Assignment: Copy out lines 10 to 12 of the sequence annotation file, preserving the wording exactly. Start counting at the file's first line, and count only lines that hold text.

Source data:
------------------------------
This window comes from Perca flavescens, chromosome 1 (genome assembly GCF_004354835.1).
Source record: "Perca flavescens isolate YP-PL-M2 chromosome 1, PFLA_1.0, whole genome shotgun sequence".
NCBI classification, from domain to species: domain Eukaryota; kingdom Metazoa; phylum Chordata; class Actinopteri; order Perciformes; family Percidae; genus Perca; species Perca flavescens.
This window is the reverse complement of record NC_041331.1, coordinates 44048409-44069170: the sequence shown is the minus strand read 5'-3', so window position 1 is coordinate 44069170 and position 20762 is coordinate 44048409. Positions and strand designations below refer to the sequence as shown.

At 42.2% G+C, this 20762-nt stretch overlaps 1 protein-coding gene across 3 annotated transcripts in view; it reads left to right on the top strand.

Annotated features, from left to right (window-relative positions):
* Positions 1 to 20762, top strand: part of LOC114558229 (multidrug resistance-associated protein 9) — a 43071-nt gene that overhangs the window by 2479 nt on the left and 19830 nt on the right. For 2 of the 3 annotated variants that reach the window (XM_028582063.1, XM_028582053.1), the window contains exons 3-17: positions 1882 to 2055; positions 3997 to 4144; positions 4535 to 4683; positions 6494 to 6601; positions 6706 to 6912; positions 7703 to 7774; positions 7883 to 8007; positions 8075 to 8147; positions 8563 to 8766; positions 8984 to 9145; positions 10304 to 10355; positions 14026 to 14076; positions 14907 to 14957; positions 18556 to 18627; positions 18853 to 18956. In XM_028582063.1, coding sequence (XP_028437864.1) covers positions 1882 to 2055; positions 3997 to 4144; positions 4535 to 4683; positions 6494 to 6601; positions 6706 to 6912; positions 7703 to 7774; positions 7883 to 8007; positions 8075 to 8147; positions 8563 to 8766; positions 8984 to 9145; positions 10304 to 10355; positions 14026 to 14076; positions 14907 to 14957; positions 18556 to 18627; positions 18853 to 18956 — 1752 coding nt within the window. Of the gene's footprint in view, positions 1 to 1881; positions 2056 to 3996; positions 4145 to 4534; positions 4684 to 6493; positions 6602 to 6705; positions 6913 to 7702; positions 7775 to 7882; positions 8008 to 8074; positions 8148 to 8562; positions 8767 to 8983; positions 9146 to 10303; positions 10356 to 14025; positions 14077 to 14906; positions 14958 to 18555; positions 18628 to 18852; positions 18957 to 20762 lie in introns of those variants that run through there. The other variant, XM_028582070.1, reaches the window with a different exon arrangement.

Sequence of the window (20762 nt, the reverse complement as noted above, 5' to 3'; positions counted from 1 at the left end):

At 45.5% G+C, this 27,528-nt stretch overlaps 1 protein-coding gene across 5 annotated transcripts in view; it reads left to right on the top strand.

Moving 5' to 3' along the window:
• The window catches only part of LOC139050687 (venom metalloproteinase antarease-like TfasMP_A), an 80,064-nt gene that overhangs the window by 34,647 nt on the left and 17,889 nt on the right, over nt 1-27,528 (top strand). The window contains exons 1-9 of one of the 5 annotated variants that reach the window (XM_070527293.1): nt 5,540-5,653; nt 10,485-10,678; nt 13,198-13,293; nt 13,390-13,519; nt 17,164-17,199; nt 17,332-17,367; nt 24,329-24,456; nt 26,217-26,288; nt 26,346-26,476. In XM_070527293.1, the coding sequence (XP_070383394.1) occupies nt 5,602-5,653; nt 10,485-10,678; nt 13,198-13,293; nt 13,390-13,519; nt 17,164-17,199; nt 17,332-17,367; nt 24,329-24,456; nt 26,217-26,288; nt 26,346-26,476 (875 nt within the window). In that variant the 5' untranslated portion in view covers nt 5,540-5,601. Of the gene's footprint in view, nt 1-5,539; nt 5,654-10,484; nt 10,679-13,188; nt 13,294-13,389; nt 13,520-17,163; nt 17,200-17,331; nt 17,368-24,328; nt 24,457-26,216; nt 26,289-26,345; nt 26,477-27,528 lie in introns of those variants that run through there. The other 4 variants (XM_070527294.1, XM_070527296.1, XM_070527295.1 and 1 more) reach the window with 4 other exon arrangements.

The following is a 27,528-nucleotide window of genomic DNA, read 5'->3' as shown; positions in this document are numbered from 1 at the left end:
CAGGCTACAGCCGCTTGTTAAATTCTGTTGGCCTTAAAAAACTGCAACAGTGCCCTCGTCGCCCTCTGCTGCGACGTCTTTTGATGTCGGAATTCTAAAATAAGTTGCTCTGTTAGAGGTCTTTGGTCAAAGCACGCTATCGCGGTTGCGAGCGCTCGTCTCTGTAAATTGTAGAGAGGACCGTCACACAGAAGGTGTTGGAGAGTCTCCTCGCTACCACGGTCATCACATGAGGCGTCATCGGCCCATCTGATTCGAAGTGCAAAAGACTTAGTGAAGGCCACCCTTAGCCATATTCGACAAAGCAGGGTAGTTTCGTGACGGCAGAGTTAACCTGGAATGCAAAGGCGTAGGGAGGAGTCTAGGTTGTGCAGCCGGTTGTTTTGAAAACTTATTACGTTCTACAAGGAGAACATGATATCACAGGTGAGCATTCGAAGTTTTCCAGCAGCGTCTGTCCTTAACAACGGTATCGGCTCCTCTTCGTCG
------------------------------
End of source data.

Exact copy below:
Moving 5' to 3' along the window:
• The window catches only part of LOC139050687 (venom metalloproteinase antarease-like TfasMP_A), an 80,064-nt gene that overhangs the window by 34,647 nt on the left and 17,889 nt on the right, over nt 1-27,528 (top strand). The window contains exons 1-9 of one of the 5 annotated variants that reach the window (XM_070527293.1): nt 5,540-5,653; nt 10,485-10,678; nt 13,198-13,293; nt 13,390-13,519; nt 17,164-17,199; nt 17,332-17,367; nt 24,329-24,456; nt 26,217-26,288; nt 26,346-26,476. In XM_070527293.1, the coding sequence (XP_070383394.1) occupies nt 5,602-5,653; nt 10,485-10,678; nt 13,198-13,293; nt 13,390-13,519; nt 17,164-17,199; nt 17,332-17,367; nt 24,329-24,456; nt 26,217-26,288; nt 26,346-26,476 (875 nt within the window). In that variant the 5' untranslated portion in view covers nt 5,540-5,601. Of the gene's footprint in view, nt 1-5,539; nt 5,654-10,484; nt 10,679-13,188; nt 13,294-13,389; nt 13,520-17,163; nt 17,200-17,331; nt 17,368-24,328; nt 24,457-26,216; nt 26,289-26,345; nt 26,477-27,528 lie in introns of those variants that run through there. The other 4 variants (XM_070527294.1, XM_070527296.1, XM_070527295.1 and 1 more) reach the window with 4 other exon arrangements.

The following is a 27,528-nucleotide window of genomic DNA, read 5'->3' as shown; positions in this document are numbered from 1 at the left end: